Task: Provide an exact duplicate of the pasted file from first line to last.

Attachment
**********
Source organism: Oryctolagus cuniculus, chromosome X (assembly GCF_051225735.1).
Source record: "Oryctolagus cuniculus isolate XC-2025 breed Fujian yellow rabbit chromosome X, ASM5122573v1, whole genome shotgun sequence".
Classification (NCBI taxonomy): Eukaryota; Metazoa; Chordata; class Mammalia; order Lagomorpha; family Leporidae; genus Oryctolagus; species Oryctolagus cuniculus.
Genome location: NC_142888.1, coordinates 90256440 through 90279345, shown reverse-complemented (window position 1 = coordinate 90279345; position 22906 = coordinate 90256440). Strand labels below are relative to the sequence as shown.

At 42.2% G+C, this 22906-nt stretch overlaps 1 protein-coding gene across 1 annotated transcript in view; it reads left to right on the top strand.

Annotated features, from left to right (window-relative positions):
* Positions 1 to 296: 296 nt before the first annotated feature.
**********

Source organism: Oryctolagus cuniculus, chromosome X (assembly GCF_051225735.1).
Source record: "Oryctolagus cuniculus isolate XC-2025 breed Fujian yellow rabbit chromosome X, ASM5122573v1, whole genome shotgun sequence".
Classification (NCBI taxonomy): Eukaryota; Metazoa; Chordata; class Mammalia; order Lagomorpha; family Leporidae; genus Oryctolagus; species Oryctolagus cuniculus.
Genome location: NC_142888.1, coordinates 90256440 through 90279345, shown reverse-complemented (window position 1 = coordinate 90279345; position 22906 = coordinate 90256440). Strand labels below are relative to the sequence as shown.

At 42.2% G+C, this 22906-nt stretch overlaps 1 protein-coding gene across 1 annotated transcript in view; it reads left to right on the top strand.

Annotated features, from left to right (window-relative positions):
* Positions 1 to 296: 296 nt before the first annotated feature.